In many cases, we will not want that all data goes into the ODM. For example, we could limit the data that go into the ODM to those that we later want to map to SDTM using the SDTM-ETL software. So we only select those fields that are of interest for further processing. For example:

We include fields 5 (Study ID), 8 (Site ID), 9 (Investigator ID), 10 (Investigator Name), 15 (Subject Sex) and a good number of other ones (not visible in the above image). Remark that in most cases, we will not select fields for which there is no data. In this case, we can easily detect them as the suggest value for "Length" is 0. This will not always be the case, as we might have a file where some data is missing, whereas we expect it in later files.
Also remark that field 11 has disappeared from the list, as we selected it for the "Field for Subject ID" and thus is included automatically.
When we now do a validation (using the "Validate" button) we see that only the selected fields are validated. If we still find validation issues, we might want to change our selection.

It is now time to save our mappings!
We do so using the button "Save mappings" which we find near the bottom of the window:

A file chooser will pop up, with a file chooser, allowing you to select a file and location. The generated file is a simple text file, with the content looking like:

When we later want to continue or work, or transform another file with similar data, we can simply load this mappings file from within the main window using the "Load Prior Mappings" button:

This mappings file can also later be used when doing batch processing of files with data (software currently in development).

In our "mappings" window, we can now start generating the ODM metadata and data using the button "Export as ODM":

A dialog is displayed:

You might want to either generate only the metadata (this will generate an ODM "Study" file), clinical data only (this will generate an ODM "ClinicalData" file), or a file with as well metadata (Study definition) as well as clinical data.
The second option will usually be used when you already generated the metadata before and you have loaded earlier developed mappings.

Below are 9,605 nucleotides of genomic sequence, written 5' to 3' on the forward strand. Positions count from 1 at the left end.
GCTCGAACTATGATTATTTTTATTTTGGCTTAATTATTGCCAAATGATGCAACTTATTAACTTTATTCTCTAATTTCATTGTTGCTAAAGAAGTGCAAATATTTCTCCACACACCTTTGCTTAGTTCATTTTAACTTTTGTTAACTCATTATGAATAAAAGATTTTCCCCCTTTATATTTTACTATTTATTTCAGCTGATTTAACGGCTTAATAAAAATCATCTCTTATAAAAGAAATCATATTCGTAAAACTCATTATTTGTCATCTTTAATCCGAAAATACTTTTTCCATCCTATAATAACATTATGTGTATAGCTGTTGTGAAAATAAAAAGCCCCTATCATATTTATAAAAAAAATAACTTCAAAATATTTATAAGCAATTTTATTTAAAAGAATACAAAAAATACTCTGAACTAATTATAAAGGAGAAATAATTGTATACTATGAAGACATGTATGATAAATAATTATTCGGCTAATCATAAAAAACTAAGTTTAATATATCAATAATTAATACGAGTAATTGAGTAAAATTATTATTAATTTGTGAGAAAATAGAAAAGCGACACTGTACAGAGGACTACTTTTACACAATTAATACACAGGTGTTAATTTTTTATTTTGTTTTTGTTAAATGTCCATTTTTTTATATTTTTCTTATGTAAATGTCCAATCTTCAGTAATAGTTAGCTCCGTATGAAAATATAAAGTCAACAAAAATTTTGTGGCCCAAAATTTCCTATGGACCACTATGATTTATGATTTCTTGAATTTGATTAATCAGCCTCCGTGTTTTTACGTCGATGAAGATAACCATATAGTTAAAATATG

If we want to have our ODM study metadata and the clinical data in separate files, we first select "Metadata only", do an export, then select "Clinical data only" and then do a separate export for the clinical data only.
In our case, we want to have as well metadata as clinical data, so we select "Metadata + clinical data". After clicking the "OK" button, a new dialog is displayed asking us to provide a study identifier (in ODM: StudyOID). We use "MyStudy":


After "OK" again, a new dialog is displayed asking us for the study name, description and protocol title. These will go into the ODM elements "StudyName", "StudyDescription" and "ProtocolName": 

Again after "OK", a file selector is displayed allowing us to define where the file needs to be created and with which file name.
The ODM file that is then generated looks like:

with 3 "StudyEvents" generated (from the data itself), a single "default" form (as we selected nothing for the dropdown for "Form"), and a single "default" ItemGroup:

For each of the selected fields, we also see the metadata generated:

and with clinical data having:

When collapsing each of the "SubjectData", we see that clinical data for 3 subjects (taken from the source file) have been generated:

If we have saved the study metadata as a separate file, we could start refining the study metadata e.g. using the "ODM Study Designer" software, add the "question" for each data point definition (optional), adding codelists and their references (e.g. for "Subject Sex"), and even add SDTM mapping information using the "Alias" mechanism. We can validate our ODM metadata and data using the (for CDISC members free) "ODM Checker", and generate and execute mappings to SDTM using the SDTM-ETL software.

In near future, we will extend the features of the "ODM Generator". A few ideas we already have:
  • batch execution using saved mappings
  • different ItemGroups. For example for lab files, this can be based on the "test category"
  • further refinement of the automatically generated proposals in the metadata
With this new product, I hope that the 60% of the studies in the clinical research center of the large hospital I recently visited and that are using MS Excel as "the EDC system", will now be easily transformed to CDISC ODM, the worldwide standard for exchange of clinical research data and metadata.